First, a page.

African Youth and Mobile Phones/Mobilities: Piloting Guidelines for Responsible Mobile Phone Use by Pupils/Students and Teachers in Ghanaian Schools

Samuel Asiedu Owusu, University of Cape Coast
Albert Machistey Abane, University of Cape Coast
Augustine Tanle, University of Cape Coast
Yaw Asamoah, University of Education, Winneba

Studies have highlighted ways through which mobile phones promote or adversely affect teaching and learning environments. Guided by the Technology Acceptance Model, a pilot study of guidelines on responsible mobile phone use was implemented in 15 selected pre-tertiary schools in the Central Region of Ghana. Posters were also pasted in the schools during the period. The Concurrent Triangulation Strategy of mixed-methods was employed to evaluate the effects of the intervention after two academic terms with data from 15 headteachers, 261 student/pupils and 74 teachers. The findings indicate that previous practices where pupils/students and teachers could use mobile phones during instructional hours have reduced substantially. The posters also served as moral reminders to the participants to desist from using mobile phones during instructional hours. It is recommended that the pilot study should be scaled up while a national policy on responsible mobile phone use should be formulated and implemented in Ghana.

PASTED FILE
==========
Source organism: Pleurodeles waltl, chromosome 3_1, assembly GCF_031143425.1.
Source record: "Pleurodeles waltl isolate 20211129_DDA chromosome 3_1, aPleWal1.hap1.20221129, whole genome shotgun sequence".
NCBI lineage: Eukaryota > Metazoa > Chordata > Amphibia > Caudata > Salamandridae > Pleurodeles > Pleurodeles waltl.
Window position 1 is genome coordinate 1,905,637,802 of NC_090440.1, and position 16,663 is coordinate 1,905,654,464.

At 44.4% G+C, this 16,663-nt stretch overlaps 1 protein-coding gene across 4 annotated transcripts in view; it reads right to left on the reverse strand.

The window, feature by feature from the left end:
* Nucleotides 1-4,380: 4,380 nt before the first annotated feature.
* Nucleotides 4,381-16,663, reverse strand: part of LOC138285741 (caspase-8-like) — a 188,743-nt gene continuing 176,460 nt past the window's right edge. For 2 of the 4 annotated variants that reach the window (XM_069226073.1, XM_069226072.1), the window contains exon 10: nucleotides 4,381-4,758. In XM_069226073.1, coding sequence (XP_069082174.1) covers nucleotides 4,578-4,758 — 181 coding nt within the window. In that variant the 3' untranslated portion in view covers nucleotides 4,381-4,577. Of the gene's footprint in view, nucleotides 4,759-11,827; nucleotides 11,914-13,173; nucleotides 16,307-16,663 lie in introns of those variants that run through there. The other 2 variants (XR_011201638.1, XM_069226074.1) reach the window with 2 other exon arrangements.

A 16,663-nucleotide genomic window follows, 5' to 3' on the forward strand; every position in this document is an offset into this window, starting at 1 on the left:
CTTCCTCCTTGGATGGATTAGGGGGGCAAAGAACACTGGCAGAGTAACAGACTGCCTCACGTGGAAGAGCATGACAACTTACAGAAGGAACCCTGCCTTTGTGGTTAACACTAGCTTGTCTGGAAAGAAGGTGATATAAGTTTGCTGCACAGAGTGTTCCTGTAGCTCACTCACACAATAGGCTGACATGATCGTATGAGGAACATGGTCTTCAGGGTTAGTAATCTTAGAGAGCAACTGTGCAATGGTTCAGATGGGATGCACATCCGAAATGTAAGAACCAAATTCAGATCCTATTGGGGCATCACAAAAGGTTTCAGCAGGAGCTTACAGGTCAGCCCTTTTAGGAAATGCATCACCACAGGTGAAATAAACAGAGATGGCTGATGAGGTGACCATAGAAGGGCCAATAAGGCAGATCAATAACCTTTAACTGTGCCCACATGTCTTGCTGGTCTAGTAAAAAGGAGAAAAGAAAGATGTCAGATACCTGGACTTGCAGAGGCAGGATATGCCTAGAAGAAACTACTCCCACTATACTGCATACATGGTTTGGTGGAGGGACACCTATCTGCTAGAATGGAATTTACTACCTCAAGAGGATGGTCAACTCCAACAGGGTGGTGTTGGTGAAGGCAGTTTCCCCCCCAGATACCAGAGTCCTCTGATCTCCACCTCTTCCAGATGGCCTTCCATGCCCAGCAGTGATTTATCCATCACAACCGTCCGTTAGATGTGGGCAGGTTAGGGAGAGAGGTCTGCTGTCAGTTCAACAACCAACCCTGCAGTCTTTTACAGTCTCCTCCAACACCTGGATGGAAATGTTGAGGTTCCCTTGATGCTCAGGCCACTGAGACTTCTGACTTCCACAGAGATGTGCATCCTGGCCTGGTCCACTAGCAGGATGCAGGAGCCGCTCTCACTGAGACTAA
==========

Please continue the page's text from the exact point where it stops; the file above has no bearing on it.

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  Presented in Session 88. Smart' and Scalable Interventions for Improving Education Outcomes for Girls and Boys in an Era of Rapidly Changing Technology